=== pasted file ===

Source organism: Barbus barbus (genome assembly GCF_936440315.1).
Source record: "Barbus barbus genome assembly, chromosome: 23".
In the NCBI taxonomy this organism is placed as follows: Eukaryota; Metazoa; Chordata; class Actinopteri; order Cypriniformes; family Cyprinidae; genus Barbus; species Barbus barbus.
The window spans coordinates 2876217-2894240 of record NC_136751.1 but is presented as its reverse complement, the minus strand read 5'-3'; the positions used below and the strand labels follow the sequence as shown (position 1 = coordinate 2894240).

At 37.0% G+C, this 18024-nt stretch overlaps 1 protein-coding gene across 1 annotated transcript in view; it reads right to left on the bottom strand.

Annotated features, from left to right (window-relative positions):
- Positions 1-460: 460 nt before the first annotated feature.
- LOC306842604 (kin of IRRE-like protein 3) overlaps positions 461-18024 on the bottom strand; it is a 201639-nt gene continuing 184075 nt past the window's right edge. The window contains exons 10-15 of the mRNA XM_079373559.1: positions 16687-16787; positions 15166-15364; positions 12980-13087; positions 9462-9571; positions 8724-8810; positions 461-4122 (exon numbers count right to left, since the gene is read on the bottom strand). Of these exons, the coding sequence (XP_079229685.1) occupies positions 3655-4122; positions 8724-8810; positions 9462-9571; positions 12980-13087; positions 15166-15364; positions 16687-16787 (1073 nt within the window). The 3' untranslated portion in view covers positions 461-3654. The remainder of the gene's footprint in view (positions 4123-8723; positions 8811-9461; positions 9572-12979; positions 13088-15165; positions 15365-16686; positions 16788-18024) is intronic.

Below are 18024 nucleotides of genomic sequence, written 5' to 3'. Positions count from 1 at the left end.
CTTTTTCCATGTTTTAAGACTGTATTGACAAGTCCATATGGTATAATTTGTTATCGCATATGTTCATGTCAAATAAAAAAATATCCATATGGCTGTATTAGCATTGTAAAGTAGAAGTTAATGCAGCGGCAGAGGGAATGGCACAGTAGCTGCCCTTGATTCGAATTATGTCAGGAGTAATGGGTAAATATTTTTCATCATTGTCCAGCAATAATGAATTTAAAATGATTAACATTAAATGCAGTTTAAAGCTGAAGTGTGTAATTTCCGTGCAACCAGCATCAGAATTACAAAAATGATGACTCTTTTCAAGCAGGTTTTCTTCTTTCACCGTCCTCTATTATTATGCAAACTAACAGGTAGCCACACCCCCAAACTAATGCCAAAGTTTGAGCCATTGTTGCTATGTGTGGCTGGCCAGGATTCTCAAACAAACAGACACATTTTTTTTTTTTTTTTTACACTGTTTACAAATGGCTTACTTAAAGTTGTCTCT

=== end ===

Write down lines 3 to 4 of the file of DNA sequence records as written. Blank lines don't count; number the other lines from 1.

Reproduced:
In the NCBI taxonomy this organism is placed as follows: Eukaryota; Metazoa; Chordata; class Actinopteri; order Cypriniformes; family Cyprinidae; genus Barbus; species Barbus barbus.
The window spans coordinates 2876217-2894240 of record NC_136751.1 but is presented as its reverse complement, the minus strand read 5'-3'; the positions used below and the strand labels follow the sequence as shown (position 1 = coordinate 2894240).